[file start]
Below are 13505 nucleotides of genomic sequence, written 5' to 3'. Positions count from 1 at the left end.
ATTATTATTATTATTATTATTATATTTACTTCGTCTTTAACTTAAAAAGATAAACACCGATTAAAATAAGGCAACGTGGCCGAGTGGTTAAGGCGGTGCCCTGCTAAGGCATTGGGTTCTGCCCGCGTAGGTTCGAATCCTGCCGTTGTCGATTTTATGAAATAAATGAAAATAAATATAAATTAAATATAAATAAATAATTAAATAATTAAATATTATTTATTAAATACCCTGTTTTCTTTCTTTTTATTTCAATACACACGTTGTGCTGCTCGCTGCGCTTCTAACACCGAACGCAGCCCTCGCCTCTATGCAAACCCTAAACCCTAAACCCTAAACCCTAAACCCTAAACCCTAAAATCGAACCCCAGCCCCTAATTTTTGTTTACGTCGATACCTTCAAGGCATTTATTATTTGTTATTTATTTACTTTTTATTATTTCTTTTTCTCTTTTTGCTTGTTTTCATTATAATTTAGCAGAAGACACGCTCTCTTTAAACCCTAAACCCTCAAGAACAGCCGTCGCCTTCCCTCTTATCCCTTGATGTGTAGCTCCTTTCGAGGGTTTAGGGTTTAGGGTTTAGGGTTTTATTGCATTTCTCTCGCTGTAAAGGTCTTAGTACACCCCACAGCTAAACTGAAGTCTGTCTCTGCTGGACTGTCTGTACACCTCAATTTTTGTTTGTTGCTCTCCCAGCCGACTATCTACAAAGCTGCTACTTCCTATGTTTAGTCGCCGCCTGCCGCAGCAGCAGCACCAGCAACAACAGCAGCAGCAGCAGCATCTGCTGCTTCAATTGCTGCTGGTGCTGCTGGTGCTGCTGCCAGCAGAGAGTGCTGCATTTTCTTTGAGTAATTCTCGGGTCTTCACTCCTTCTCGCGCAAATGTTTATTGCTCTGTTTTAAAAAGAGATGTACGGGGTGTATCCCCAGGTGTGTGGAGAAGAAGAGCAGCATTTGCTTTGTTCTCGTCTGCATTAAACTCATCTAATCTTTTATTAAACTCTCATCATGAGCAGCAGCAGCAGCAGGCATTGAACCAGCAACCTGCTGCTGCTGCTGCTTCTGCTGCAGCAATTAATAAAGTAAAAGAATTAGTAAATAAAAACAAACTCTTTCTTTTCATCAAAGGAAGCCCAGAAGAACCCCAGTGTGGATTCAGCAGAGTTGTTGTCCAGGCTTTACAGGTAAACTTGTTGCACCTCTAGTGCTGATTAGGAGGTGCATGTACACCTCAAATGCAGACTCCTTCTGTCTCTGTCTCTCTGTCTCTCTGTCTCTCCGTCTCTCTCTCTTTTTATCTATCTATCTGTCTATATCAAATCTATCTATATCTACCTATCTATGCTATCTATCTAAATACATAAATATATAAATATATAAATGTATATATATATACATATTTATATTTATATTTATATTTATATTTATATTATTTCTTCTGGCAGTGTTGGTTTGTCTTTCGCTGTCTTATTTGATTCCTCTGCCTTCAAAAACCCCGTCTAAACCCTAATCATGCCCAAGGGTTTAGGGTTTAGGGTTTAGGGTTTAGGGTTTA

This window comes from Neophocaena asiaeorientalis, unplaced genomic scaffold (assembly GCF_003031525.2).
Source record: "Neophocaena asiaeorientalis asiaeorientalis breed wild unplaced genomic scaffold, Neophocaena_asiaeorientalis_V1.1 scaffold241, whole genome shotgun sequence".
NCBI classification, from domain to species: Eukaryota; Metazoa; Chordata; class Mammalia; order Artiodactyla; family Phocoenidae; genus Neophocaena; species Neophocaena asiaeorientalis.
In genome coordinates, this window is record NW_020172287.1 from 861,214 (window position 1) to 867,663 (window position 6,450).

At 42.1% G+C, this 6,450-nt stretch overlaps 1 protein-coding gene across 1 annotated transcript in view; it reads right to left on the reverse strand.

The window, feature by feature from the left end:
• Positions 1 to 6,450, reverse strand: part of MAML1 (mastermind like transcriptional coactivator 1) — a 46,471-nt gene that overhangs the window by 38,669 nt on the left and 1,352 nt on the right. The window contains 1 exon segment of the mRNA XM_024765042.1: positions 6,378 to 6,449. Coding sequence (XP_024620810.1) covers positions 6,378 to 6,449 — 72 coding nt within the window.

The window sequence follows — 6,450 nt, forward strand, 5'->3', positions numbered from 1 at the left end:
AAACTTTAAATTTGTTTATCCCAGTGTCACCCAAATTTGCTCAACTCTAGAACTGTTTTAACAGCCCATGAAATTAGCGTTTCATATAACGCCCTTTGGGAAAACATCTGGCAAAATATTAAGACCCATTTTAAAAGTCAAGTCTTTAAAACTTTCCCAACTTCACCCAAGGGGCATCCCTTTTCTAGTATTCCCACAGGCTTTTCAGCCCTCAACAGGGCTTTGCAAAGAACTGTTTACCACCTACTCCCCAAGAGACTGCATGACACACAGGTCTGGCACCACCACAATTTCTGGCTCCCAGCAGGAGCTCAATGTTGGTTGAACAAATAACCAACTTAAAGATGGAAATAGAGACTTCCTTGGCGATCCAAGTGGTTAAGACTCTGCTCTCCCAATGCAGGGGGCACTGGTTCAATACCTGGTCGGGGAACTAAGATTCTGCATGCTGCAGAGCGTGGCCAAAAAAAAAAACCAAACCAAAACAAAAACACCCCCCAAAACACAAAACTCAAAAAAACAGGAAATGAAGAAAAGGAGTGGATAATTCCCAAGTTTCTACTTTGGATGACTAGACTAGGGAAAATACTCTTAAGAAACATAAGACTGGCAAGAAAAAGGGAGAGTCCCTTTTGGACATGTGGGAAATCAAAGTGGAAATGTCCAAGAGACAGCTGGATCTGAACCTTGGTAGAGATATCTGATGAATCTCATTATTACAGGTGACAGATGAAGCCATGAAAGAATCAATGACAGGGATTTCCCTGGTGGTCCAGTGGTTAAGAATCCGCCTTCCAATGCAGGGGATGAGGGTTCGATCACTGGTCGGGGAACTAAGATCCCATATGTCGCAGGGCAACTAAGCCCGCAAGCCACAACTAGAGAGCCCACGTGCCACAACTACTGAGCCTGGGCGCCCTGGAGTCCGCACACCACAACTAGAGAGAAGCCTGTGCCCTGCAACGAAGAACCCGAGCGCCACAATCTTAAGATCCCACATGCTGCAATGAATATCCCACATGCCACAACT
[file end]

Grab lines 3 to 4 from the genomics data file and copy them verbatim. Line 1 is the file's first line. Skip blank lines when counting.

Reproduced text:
This window comes from Neophocaena asiaeorientalis, unplaced genomic scaffold (assembly GCF_003031525.2).
Source record: "Neophocaena asiaeorientalis asiaeorientalis breed wild unplaced genomic scaffold, Neophocaena_asiaeorientalis_V1.1 scaffold241, whole genome shotgun sequence".